Sive and the Amateur Dramatic Movement
 

Sive and the Amateur Dramatic Movement

Dr. Fiona Brennan

The revitalisation of Ireland’s amateur dramatic movement, from the 1930s onwards, had critical implications for the future of Irish theatre and its significance regarding the remarkable success of Sive in 1959 is, of course, legendary.

When Sive was originally rejected by the Abbey Theatre in 1958, John B. Keane turned instead to the town’s experienced Listowel Drama group, which has developed as an impressive, talented outfit during a period when many amateur companies and groups were flourishing throughout Ireland. As competitive amateur drama festivals became established countrywide, to help promote the development of artistic standards, Listowel Drama Group proved very ambitious. Within months of its formation in 1944, the group was performing onstage at the Town Hall, Killarney, during the Kerry Drama Festival, which had been founded a year previously by like-minded enthusiast, Josephine Albericci.

The amateur dramatic movement was developing as a significant training ground for those who would later make the transition to professional theatre. Listowel Drama Group became a force to be reckoned with: group co-founder and playwright, Bryan MacMahon, enjoyed initial success in 1949 when the Abbey produced his play, The Bugle in the Blood. One of the group’s other co-founders, Eamon Kelly – who appeared in all three Abbey productions of Sive between 1985 and 1993 – and his wife Maura, embarked on significant professional careers when they joined the Raidío Éireann Company in 1952.

In 1953 Listowel Drama Group entered the inaugural All-Ireland Drama Festival in Athlone. The Festival is now an annual prestigious event and celebrated its 60th anniversary in 2012. Listowel’s first win was in 1954, in the one-act category, with a production of George Fitzmaurice’s The Magic Glasses. However, it was the overall Esso Festival Trophy that the group wished to bring home to North Kerry.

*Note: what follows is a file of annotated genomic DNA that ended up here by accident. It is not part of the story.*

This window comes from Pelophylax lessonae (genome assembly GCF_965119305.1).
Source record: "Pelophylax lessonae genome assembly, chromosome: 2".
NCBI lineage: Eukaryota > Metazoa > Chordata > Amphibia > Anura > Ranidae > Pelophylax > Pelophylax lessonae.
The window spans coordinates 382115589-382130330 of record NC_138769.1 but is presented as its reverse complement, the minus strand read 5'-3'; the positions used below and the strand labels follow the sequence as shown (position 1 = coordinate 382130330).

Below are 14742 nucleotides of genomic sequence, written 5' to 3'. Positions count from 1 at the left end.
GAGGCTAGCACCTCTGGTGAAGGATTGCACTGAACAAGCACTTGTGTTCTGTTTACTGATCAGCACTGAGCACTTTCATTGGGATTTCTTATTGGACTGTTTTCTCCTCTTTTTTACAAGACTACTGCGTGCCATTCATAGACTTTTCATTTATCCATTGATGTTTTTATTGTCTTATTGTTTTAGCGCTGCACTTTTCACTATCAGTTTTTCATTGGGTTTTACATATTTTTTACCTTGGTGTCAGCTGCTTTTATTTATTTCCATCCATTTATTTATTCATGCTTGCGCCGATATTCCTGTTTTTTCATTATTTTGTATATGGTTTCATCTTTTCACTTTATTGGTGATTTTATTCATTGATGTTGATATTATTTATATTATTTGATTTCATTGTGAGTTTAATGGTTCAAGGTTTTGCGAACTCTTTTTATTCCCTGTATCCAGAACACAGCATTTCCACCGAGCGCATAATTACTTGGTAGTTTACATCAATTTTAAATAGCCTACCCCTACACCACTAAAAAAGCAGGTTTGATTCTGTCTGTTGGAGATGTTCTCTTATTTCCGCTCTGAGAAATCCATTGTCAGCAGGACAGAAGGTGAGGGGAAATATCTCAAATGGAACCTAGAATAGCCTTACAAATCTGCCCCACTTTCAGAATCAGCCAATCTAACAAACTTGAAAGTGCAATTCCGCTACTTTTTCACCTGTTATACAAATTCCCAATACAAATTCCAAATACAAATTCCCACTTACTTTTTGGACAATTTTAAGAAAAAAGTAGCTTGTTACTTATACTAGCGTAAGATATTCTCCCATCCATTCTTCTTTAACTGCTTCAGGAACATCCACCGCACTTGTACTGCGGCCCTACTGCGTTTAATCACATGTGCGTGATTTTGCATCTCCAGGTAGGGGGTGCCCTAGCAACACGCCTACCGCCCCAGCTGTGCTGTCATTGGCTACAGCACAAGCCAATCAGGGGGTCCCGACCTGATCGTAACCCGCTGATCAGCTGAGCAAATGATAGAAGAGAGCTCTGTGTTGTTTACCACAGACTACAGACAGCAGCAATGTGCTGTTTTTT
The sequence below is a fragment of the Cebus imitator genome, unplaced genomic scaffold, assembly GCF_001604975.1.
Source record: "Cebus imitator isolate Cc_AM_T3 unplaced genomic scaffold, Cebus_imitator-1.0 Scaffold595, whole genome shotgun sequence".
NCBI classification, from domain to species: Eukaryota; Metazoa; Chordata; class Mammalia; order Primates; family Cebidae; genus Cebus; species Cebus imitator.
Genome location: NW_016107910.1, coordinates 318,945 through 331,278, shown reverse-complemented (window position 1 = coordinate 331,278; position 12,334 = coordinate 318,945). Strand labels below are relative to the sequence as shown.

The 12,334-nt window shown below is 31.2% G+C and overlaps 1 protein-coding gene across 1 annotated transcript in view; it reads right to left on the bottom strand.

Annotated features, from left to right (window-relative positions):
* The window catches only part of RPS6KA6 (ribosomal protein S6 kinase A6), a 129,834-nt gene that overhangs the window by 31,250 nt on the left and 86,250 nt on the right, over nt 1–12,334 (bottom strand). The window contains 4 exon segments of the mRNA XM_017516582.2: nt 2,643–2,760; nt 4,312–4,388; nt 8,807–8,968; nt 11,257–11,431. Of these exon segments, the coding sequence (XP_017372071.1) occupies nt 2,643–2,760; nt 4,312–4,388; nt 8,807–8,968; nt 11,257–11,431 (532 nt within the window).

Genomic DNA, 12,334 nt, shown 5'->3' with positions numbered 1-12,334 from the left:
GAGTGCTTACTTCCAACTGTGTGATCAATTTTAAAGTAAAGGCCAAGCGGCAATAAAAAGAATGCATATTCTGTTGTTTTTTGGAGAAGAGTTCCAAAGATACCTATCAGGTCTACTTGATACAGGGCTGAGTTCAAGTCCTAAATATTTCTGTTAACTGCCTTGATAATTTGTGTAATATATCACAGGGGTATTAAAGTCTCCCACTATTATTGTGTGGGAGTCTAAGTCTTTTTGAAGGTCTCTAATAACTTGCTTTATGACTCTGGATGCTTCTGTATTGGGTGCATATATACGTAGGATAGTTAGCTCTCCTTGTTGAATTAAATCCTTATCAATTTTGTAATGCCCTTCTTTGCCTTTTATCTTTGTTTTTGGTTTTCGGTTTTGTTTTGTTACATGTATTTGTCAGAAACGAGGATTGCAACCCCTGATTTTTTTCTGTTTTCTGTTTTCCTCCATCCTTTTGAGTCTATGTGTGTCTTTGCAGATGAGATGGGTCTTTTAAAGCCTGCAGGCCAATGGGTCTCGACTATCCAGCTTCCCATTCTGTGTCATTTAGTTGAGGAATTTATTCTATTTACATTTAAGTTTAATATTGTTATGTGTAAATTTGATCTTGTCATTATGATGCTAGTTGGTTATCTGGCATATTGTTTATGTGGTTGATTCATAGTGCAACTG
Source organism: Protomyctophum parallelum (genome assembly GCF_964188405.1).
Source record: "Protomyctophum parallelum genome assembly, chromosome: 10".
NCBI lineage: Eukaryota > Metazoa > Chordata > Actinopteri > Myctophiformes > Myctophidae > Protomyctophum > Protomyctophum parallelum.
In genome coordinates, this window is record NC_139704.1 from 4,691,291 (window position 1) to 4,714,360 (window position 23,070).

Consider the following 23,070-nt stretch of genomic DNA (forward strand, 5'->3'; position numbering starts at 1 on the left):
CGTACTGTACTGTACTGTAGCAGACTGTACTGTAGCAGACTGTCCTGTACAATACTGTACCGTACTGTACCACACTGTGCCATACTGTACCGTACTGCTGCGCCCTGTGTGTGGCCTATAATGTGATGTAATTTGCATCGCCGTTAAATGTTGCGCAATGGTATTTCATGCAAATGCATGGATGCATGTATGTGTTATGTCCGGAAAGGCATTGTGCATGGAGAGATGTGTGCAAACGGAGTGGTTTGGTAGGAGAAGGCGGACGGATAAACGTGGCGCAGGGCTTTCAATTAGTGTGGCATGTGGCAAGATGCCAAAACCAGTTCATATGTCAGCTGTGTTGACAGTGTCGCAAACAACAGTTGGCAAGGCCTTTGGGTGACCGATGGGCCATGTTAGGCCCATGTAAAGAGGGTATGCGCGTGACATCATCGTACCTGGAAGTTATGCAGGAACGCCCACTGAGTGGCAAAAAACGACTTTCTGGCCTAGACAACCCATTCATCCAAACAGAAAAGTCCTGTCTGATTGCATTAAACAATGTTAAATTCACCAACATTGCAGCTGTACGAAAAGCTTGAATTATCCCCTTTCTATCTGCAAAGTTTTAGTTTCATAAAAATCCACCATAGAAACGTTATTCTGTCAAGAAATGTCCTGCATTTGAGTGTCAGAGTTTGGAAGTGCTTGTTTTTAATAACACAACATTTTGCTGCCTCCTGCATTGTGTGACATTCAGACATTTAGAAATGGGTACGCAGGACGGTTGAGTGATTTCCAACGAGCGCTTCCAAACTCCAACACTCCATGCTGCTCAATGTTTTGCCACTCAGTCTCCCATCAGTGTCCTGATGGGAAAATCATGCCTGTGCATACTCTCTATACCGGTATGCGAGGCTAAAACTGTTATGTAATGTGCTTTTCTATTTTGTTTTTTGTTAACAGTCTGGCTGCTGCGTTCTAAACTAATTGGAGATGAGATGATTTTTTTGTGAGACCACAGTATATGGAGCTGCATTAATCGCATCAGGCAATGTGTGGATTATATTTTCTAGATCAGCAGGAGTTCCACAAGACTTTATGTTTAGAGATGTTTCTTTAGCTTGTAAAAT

When experienced Listowel producer, Brendan Carroll, first read Sive, he agreed to produce it. He believed that the National Festival had brought fresh impetus to the amateur movement and was convinced that Sive –which premiered at Walsh’s Ballroom, Listowel in February 1959 – might attain All-Ireland glory. By the time the group qualified for that year’s All-Ireland competition, it had enjoyed rapturous receptions at all four qualifying regional festivals in Kerry, Clare, North Cork and Limerick, where the Gardaí had to deal with incredible crowds. Excitement was at fever pitch and hopes were high.

Listowel Drama Group’s All-Ireland Festival success with Sive holds a formidable place in the history of the national amateur dramatic movement. Sive set John B. on the road to incredible and sustained success. Abbey Director, Ernest Blythe, expressed his delight at Keane’s achievement. He acknowledged that the play had allowed the National Theatre to realise an ambition of several years, which was to stage an All-Ireland Festival winning production. Undoubtedly, the opportunity for an amateur ensemble to perform at the Abbey was a source of immense pride and satisfaction for all involved, particularly for Nora Relihan, whose portrayal of Mena Glavin earned her an invitation to join the Abbey Company.

Without doubt, the success of Sive is a credit to the amateur dramatic movement and all those who believed in the theatrical majesty of John B’s idiomatic tale from North Kerry: a tale which exposed Irish theatre to the erstwhile inexpressible dark underbelly of 1950s’ Ireland.

Dr. Fiona Brennan is author of George Fitzmaurice “Wild in His Own Way”: Biography of an Abbey Playwright (Carysfort Press 2005). She is currently working on a history of the amateur dramatic movement in Kerry.

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